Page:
Steffen Pfeuffer: received travel reimbursements from Sanofi-Genzyme and Merck and honoraria for lecturing from Sanofi Genzyme, Biogen and Mylan. Rene Schmidt: declares no conflicts of interest. Frederike Anne Straeten: declares no conflicts of interest. Refik Pul: received travel reimbursements from Merck, research support by Novartis, speaker honoraria from Merck Serono, Biogen, Novartis, Sanofi-Genzyme, Mylan and Roche. Christoph Kleinschnitz: received travel reimbursements, honoraria for lecturing and research support from Ablynx, Amgen, Bayer Vital, Bristol-Mayers Squibb, Biotronik, Boehringer Ingelheim, Biogen, CSL Behring, Daiichi-Sankyo, Desitin, Eisai, Ever Pharma, Sanofi Genzyme, Merck Serono, Mylan, Medday, Novartis, Pfizer, Roche, Siemens, Stago and Teva. Marinus Wieshuber: declares no conflict of interest. De-Hyung Lee: received compensation for activities with Biogen, Merck, Novartis, Roche, and Sanofi-Genzyme. Ralf A. Linker: received compensation for activities with Biogen, Merck, Novartis, Roche, and Sanofi-Genzyme. Sebastian Doerck: reports no conflicts of interest. Vera Straeten: received travel reimbursements from Novartis, Merck and Biogen and honoraria for lecturing from Sanofi Genzyme, Biogen and Novartis. Susanne Windhagen: declares no conflict of interest. Marc Pawlitzki: received honoraria for lecturing and travel reimbursements from Biogen, Sanofi Genzyme, Merck Serono, Roche and Novartis. Christoph Aufenberg: received travel reimbursements from Bayer. Michael Lang: received travel grants, honoraria for lecturing, financial research support and consultancy fees from Teva, Merck Serono, Sanofi Genzyme, Novartis, Bayer and Biogen. Christian Eienbroeker: received honoraria for lecturing from Bayer, Biogen, and CSL Behring. Björn Tackenberg: received personal speaker honoraria and consultancy fees as a speaker and advisor from Bayer Healthcare, Biogen, CSL Behring, GRIFOLS, Merck Serono, Novartis, Octapharma, Roche, Sanofi Genzyme, TEVA and UCB Pharma. Volker Limmroth: received honoraria as speaker, AD-Board member or research support from Antisense, Bayer, Biogen, Boehringer, Sanofi Genzyme, Novartis, Pfizer, Roche and Teva. Brigitte Wildemann: received grants and personal fees from Biogen, Merck Serono, Sanofi Genzyme, Novartis and Teva, and personal fees from Bayer Healthcare. Jürgen Haas: declares no conflict of interest. Luisa Klotz: received compensation for serving on scientific advisory boards from Sanofi Genzyme and Novartis, honoraria for lecturing and travel reimbursements from CSL Behring, Merck Serono, Biogen, Sanofi Genzyme, Novartis, and research support from Biogen and Novartis. Heinz Wiendl: received compensation for serving on Scientific Advisory Boards/Steering Committees from Bayer, Biogen, Sanofi Genzyme, Merck Serono and Novartis, honoraria for lecturing and travel reimbursements Bayer, Biogen, CSL Behring, EMD Serono, Fresenius Medical Care, Sanofi Genzyme, Merck Serono, Omniamed, Novartis and Sanofi Aventis. He received compensation as a consultant from Biogen, Merck Serono, Novartis, Roche and Sanofi Genzyme and research support from Bayer, Biogen, Merck Serono, Novartis, Sanofi Genzyme and Teva. Tobias Ruck: received travel reimbursements from Merck Serono and financial research support from Sanofi Genzyme and Novartis and honoraria for lecturing from Sanofi Genzyme, Roche, Biogen, Merck Serono and Teva. Sven G. Meuth: received honoraria for lecturing, travel reimbursements and financial research support from Bayer, Biogen, Sanofi Genzyme, Merck Serono, Merck Sharp & Dohme, Novartis, Novo Nordisk, Sanofi Aventis, UCB and Teva. The submitting author hereby declares that he takes responsibility for conduction and analysis of the data and that he had full access to all study data. The submitting author furthermore declares that there are no competing interests concerning these data and that the authors have all rights to publish the data. The submitted manuscript does not contain data that have been published in any other journal. The authors have no related articles under submission.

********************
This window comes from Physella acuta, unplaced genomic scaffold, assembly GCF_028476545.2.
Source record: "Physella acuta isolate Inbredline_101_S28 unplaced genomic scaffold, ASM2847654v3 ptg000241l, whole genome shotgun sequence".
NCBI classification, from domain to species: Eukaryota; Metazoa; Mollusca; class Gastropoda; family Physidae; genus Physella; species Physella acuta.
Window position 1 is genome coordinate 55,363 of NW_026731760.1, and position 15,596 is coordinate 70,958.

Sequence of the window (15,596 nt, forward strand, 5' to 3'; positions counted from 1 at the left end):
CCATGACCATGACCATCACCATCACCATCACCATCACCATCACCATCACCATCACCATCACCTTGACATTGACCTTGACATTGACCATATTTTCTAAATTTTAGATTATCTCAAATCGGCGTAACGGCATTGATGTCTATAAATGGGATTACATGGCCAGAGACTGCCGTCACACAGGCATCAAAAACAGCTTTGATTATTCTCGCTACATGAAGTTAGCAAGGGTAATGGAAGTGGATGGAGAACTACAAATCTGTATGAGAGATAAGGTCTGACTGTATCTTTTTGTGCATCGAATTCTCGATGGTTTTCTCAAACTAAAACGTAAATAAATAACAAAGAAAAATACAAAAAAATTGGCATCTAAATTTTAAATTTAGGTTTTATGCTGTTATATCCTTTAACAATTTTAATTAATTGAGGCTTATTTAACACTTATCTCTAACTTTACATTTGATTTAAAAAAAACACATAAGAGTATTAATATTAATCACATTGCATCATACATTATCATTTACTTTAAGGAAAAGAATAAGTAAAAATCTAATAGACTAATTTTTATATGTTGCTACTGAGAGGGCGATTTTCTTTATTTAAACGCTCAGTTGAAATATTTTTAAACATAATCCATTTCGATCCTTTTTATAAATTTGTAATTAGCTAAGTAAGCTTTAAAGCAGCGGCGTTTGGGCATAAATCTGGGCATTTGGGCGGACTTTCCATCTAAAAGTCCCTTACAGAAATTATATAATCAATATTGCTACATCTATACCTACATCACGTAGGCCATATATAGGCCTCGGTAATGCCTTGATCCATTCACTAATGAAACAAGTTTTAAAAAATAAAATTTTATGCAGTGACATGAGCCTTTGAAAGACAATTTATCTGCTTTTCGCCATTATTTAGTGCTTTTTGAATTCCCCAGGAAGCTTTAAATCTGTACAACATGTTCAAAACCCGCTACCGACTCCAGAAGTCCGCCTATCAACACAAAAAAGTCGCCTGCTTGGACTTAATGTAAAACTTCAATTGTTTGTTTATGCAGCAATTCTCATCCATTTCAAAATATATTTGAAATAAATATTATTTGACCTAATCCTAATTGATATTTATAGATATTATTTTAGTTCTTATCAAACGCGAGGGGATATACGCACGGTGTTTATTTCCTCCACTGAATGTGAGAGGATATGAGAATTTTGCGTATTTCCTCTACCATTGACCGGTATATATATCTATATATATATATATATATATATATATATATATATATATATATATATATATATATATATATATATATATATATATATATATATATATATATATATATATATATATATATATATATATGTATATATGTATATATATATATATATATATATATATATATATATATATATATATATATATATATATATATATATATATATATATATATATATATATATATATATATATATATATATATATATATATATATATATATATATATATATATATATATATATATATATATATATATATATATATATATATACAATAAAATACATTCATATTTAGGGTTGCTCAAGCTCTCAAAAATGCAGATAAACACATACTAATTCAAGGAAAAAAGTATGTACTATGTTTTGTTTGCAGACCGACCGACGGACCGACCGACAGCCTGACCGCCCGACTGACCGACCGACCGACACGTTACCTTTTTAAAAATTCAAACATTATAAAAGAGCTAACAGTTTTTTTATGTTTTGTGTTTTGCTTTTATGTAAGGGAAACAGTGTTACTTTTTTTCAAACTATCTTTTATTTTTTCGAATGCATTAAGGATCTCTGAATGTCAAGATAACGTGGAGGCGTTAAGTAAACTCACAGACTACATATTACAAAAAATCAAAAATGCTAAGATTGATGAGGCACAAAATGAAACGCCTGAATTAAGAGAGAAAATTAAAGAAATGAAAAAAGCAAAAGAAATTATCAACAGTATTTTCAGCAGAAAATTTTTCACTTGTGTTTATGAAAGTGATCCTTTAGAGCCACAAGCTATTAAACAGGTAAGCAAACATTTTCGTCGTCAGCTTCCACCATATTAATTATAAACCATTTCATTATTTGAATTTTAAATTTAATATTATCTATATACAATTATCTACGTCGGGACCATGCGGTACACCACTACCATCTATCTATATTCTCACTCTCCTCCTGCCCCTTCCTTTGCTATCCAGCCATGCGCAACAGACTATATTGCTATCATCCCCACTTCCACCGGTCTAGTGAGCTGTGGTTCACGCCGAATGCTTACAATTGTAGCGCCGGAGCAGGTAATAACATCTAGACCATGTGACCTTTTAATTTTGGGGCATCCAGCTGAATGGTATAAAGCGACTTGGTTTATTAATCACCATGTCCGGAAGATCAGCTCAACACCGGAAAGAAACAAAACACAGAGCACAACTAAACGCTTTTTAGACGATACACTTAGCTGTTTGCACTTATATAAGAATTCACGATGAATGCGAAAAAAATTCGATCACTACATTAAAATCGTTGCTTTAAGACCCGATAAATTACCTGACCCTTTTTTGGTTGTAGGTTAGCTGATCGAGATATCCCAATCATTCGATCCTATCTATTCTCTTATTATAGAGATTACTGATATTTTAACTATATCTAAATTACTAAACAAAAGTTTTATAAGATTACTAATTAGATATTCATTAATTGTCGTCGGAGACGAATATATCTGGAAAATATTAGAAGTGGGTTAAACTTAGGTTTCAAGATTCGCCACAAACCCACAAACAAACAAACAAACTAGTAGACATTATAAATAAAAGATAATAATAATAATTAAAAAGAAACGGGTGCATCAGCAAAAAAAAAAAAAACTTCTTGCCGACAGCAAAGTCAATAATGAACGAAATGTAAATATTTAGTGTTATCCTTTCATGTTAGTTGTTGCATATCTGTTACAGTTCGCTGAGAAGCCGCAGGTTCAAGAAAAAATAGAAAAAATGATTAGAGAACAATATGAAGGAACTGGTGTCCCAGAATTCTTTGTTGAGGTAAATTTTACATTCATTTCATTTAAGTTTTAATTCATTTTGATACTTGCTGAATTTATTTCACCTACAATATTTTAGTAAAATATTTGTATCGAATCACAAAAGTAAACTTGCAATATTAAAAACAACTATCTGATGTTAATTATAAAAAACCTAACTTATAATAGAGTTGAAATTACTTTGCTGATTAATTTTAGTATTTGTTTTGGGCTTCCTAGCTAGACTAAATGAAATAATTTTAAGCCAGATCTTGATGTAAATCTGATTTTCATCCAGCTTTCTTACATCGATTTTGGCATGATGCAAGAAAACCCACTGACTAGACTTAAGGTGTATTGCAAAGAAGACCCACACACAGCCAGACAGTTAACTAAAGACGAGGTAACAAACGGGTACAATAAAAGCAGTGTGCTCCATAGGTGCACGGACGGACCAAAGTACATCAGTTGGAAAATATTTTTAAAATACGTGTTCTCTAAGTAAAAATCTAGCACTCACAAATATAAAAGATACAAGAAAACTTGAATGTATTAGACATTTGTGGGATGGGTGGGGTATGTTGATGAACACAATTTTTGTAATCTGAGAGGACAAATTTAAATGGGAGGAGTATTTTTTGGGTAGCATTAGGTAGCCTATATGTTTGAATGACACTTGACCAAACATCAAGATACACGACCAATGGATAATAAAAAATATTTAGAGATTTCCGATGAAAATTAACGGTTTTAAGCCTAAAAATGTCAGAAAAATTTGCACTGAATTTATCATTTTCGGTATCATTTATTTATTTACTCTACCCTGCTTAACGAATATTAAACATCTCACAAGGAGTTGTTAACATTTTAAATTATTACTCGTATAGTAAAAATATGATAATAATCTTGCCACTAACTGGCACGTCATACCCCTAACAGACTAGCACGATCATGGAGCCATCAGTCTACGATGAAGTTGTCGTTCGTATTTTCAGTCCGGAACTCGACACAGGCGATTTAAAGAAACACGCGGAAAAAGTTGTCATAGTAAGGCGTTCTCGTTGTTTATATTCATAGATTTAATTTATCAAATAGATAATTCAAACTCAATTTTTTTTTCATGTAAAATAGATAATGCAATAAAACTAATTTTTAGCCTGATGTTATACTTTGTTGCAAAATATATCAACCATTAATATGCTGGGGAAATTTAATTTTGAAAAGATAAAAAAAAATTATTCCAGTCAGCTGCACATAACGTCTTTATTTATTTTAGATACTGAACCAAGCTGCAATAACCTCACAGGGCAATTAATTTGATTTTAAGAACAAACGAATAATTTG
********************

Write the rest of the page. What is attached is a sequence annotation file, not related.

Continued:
Ethical standards